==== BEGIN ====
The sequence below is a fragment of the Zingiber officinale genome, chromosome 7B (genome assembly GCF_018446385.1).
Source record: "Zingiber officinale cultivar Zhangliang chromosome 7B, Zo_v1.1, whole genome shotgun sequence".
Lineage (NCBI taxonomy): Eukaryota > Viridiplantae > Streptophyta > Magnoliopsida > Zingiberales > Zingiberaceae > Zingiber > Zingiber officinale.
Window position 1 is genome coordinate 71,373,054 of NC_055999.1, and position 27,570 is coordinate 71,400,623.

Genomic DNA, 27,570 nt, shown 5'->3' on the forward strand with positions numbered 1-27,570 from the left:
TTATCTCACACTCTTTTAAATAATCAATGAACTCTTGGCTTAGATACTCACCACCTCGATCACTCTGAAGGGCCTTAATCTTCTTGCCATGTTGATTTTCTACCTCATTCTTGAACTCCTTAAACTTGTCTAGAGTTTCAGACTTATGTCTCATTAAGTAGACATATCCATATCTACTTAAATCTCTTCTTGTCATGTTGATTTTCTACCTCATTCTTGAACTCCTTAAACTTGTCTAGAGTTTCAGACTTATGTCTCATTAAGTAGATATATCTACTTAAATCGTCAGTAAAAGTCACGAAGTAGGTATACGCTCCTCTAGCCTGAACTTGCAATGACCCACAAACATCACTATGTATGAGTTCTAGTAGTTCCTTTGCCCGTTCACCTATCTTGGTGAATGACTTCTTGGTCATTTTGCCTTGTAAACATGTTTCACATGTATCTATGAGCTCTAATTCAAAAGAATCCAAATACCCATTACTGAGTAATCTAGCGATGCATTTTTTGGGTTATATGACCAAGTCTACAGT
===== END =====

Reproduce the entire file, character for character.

The sequence below is a fragment of the Zingiber officinale genome, chromosome 7B (genome assembly GCF_018446385.1).
Source record: "Zingiber officinale cultivar Zhangliang chromosome 7B, Zo_v1.1, whole genome shotgun sequence".
Lineage (NCBI taxonomy): Eukaryota > Viridiplantae > Streptophyta > Magnoliopsida > Zingiberales > Zingiberaceae > Zingiber > Zingiber officinale.
Window position 1 is genome coordinate 71,373,054 of NC_055999.1, and position 27,570 is coordinate 71,400,623.

Genomic DNA, 27,570 nt, shown 5'->3' on the forward strand with positions numbered 1-27,570 from the left:
TTATCTCACACTCTTTTAAATAATCAATGAACTCTTGGCTTAGATACTCACCACCTCGATCACTCTGAAGGGCCTTAATCTTCTTGCCATGTTGATTTTCTACCTCATTCTTGAACTCCTTAAACTTGTCTAGAGTTTCAGACTTATGTCTCATTAAGTAGACATATCCATATCTACTTAAATCTCTTCTTGTCATGTTGATTTTCTACCTCATTCTTGAACTCCTTAAACTTGTCTAGAGTTTCAGACTTATGTCTCATTAAGTAGATATATCTACTTAAATCGTCAGTAAAAGTCACGAAGTAGGTATACGCTCCTCTAGCCTGAACTTGCAATGACCCACAAACATCACTATGTATGAGTTCTAGTAGTTCCTTTGCCCGTTCACCTATCTTGGTGAATGACTTCTTGGTCATTTTGCCTTGTAAACATGTTTCACATGTATCTATGAGCTCTAATTCAAAAGAATCCAAATACCCATTACTGAGTAATCTAGCGATGCATTTTTTGGGTTATATGACCAAGTCTACAGT